Archaeologists are sifting through an area along Brushy Creek in Round Rock where prehistoric bones were found earlier on Friday. A construction worker made the discovery.
On Friday archaeologist replaced construction crews along Brushy Creek and Round Rock.
"We've found at least two individuals. Sex is unknown at this time. Some associated artifacts with the burial as well," said archaeologist Amy Reid.
Those bones and artifacts archaeologists they are prehistoric. A construction worker initially found them. Police say he was looking for arrowheads on land being prepped to become a new neighborhood.
"He told us he came across some bones a couple days ago while he was looking for Indian arrowheads. He didn't think too much of it. He thought they were animal bones. He came back to the site today discovered more bones and a lower jaw which he thought look like human remains and he made a call to us," said Round Rock Police Commander Alain Babin.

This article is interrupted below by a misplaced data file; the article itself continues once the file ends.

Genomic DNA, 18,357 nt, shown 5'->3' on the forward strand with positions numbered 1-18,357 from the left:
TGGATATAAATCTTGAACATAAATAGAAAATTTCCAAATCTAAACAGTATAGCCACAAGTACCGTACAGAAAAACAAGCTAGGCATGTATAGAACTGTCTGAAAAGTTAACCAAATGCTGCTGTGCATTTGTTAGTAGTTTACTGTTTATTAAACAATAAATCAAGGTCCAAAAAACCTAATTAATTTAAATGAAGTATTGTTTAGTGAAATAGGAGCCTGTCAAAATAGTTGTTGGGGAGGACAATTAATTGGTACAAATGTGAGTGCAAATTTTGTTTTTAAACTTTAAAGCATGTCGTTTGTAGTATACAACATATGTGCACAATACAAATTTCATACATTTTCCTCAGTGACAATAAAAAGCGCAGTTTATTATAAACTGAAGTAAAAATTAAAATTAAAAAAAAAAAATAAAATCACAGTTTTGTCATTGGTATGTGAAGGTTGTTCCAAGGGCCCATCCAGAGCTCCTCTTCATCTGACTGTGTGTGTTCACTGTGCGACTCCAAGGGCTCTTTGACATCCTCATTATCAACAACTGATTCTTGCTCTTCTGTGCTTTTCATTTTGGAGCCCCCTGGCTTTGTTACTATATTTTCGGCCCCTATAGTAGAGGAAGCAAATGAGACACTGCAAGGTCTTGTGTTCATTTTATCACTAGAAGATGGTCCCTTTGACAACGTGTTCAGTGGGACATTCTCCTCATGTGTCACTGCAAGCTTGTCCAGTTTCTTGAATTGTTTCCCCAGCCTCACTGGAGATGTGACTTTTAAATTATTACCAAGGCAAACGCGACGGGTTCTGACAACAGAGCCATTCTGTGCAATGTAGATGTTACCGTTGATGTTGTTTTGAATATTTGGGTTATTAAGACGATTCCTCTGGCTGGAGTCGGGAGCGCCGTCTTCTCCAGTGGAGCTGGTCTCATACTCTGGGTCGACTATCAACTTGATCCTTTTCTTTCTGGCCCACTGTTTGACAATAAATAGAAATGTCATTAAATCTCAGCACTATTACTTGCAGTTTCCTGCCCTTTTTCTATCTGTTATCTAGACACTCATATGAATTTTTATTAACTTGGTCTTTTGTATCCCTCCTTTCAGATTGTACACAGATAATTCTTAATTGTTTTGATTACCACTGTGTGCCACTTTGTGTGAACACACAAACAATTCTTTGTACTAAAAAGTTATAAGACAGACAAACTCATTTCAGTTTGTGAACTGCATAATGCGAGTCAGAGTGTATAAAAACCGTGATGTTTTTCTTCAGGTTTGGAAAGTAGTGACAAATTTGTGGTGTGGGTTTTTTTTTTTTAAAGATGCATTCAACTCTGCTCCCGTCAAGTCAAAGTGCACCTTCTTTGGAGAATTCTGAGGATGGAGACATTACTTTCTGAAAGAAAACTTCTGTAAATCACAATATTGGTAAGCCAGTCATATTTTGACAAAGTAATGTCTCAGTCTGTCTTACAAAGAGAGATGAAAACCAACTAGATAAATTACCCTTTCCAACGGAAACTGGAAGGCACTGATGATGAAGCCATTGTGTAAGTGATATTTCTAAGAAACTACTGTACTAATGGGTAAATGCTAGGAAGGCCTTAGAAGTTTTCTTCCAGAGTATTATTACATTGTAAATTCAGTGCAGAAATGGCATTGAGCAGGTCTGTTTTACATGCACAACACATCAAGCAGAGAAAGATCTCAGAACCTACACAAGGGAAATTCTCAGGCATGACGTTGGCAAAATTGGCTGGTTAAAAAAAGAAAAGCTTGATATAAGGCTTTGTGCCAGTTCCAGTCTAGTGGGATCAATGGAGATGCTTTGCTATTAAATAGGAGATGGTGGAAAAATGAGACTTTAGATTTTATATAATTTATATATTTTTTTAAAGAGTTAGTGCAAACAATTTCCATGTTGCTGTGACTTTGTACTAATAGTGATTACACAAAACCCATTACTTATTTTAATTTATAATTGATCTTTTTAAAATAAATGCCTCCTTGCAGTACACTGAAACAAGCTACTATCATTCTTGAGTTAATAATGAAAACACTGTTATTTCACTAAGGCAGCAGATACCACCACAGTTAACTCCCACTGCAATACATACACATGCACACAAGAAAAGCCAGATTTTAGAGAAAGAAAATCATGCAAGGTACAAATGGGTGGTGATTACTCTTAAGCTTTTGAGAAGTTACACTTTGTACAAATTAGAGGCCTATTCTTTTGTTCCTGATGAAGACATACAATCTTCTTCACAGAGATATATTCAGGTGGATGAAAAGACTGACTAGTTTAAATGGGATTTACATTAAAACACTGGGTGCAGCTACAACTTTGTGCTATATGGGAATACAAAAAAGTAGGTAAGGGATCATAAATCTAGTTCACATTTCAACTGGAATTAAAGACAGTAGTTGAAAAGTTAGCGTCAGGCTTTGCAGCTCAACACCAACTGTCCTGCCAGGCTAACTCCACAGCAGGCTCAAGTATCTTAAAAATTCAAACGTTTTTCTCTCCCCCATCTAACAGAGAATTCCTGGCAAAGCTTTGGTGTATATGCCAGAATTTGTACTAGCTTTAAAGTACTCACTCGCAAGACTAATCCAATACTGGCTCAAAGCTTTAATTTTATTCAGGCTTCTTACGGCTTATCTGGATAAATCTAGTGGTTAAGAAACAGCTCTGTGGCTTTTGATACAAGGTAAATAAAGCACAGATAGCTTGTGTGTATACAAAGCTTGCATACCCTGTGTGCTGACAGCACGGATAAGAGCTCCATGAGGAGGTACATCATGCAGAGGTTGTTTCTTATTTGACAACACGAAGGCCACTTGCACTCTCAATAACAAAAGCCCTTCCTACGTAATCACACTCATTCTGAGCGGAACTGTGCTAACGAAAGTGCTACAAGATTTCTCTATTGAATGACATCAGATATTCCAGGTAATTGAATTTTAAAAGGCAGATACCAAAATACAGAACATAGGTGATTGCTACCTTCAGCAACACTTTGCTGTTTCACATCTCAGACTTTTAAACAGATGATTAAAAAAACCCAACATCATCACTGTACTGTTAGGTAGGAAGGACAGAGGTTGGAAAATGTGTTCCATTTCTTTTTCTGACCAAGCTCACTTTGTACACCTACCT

The city of Round Rock says on its website that ancestors of the Tonkawa tribe were the first occupants of the city. These bones according to Texas State University archaeologist Amy Reid pre-date that group.
"You can see a lot of lithic debitage which is the remains of stone tool making," Reid said.
Unfortunately Reid says there is evidence of looting and recent fractures to the bones from the construction. She and her team from Texas State will take back what they can to preserve it.
Another research group will be out here tomorrow. Police are guarding the site. This is private land. Private landowners are not required to conduct cultural research surveys before construction. However we are told the developer has halted construction for the time being and is interested in protecting the site.